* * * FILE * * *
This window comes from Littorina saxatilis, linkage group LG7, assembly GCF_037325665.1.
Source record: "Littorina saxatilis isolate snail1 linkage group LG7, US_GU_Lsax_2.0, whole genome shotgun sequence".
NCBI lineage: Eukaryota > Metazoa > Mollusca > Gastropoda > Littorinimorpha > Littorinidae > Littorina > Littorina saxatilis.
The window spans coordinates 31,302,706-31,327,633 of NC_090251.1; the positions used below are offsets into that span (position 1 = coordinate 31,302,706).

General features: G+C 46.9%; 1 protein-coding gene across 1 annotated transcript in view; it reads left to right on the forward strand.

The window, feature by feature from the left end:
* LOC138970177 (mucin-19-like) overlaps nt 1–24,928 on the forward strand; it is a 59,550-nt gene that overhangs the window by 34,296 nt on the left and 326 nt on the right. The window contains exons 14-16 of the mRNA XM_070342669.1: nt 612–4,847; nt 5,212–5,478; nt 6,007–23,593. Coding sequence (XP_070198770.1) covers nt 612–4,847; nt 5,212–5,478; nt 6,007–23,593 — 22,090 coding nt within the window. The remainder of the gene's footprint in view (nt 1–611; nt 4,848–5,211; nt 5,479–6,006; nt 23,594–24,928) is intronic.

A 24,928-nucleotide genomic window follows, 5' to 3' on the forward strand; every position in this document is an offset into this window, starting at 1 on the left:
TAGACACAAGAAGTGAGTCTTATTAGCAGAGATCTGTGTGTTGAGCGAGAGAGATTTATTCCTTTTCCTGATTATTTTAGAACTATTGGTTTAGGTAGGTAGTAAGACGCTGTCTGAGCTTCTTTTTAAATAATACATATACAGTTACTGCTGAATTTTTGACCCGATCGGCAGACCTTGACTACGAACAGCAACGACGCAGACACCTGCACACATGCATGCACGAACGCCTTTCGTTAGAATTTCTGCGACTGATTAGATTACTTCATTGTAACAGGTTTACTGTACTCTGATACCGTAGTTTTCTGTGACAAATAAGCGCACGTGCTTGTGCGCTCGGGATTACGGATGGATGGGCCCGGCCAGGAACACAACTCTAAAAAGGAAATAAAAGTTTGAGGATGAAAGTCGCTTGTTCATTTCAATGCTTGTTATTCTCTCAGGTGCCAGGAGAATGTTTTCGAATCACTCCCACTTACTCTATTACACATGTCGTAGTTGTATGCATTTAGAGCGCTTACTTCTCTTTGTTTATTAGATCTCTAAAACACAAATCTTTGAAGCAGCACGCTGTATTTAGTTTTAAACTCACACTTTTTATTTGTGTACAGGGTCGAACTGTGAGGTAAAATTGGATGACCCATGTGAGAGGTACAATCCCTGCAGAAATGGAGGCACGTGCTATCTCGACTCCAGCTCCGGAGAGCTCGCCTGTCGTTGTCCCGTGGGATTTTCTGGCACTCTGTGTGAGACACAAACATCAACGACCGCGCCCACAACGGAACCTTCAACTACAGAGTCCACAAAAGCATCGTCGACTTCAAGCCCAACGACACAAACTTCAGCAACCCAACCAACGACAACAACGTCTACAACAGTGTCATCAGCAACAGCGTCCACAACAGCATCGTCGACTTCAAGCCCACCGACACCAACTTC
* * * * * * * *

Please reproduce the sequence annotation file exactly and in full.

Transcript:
This window comes from Littorina saxatilis, linkage group LG7, assembly GCF_037325665.1.
Source record: "Littorina saxatilis isolate snail1 linkage group LG7, US_GU_Lsax_2.0, whole genome shotgun sequence".
NCBI lineage: Eukaryota > Metazoa > Mollusca > Gastropoda > Littorinimorpha > Littorinidae > Littorina > Littorina saxatilis.
The window spans coordinates 31,302,706-31,327,633 of NC_090251.1; the positions used below are offsets into that span (position 1 = coordinate 31,302,706).

General features: G+C 46.9%; 1 protein-coding gene across 1 annotated transcript in view; it reads left to right on the forward strand.

The window, feature by feature from the left end:
* LOC138970177 (mucin-19-like) overlaps nt 1–24,928 on the forward strand; it is a 59,550-nt gene that overhangs the window by 34,296 nt on the left and 326 nt on the right. The window contains exons 14-16 of the mRNA XM_070342669.1: nt 612–4,847; nt 5,212–5,478; nt 6,007–23,593. Coding sequence (XP_070198770.1) covers nt 612–4,847; nt 5,212–5,478; nt 6,007–23,593 — 22,090 coding nt within the window. The remainder of the gene's footprint in view (nt 1–611; nt 4,848–5,211; nt 5,479–6,006; nt 23,594–24,928) is intronic.

A 24,928-nucleotide genomic window follows, 5' to 3' on the forward strand; every position in this document is an offset into this window, starting at 1 on the left:
TAGACACAAGAAGTGAGTCTTATTAGCAGAGATCTGTGTGTTGAGCGAGAGAGATTTATTCCTTTTCCTGATTATTTTAGAACTATTGGTTTAGGTAGGTAGTAAGACGCTGTCTGAGCTTCTTTTTAAATAATACATATACAGTTACTGCTGAATTTTTGACCCGATCGGCAGACCTTGACTACGAACAGCAACGACGCAGACACCTGCACACATGCATGCACGAACGCCTTTCGTTAGAATTTCTGCGACTGATTAGATTACTTCATTGTAACAGGTTTACTGTACTCTGATACCGTAGTTTTCTGTGACAAATAAGCGCACGTGCTTGTGCGCTCGGGATTACGGATGGATGGGCCCGGCCAGGAACACAACTCTAAAAAGGAAATAAAAGTTTGAGGATGAAAGTCGCTTGTTCATTTCAATGCTTGTTATTCTCTCAGGTGCCAGGAGAATGTTTTCGAATCACTCCCACTTACTCTATTACACATGTCGTAGTTGTATGCATTTAGAGCGCTTACTTCTCTTTGTTTATTAGATCTCTAAAACACAAATCTTTGAAGCAGCACGCTGTATTTAGTTTTAAACTCACACTTTTTATTTGTGTACAGGGTCGAACTGTGAGGTAAAATTGGATGACCCATGTGAGAGGTACAATCCCTGCAGAAATGGAGGCACGTGCTATCTCGACTCCAGCTCCGGAGAGCTCGCCTGTCGTTGTCCCGTGGGATTTTCTGGCACTCTGTGTGAGACACAAACATCAACGACCGCGCCCACAACGGAACCTTCAACTACAGAGTCCACAAAAGCATCGTCGACTTCAAGCCCAACGACACAAACTTCAGCAACCCAACCAACGACAACAACGTCTACAACAGTGTCATCAGCAACAGCGTCCACAACAGCATCGTCGACTTCAAGCCCACCGACACCAACTTC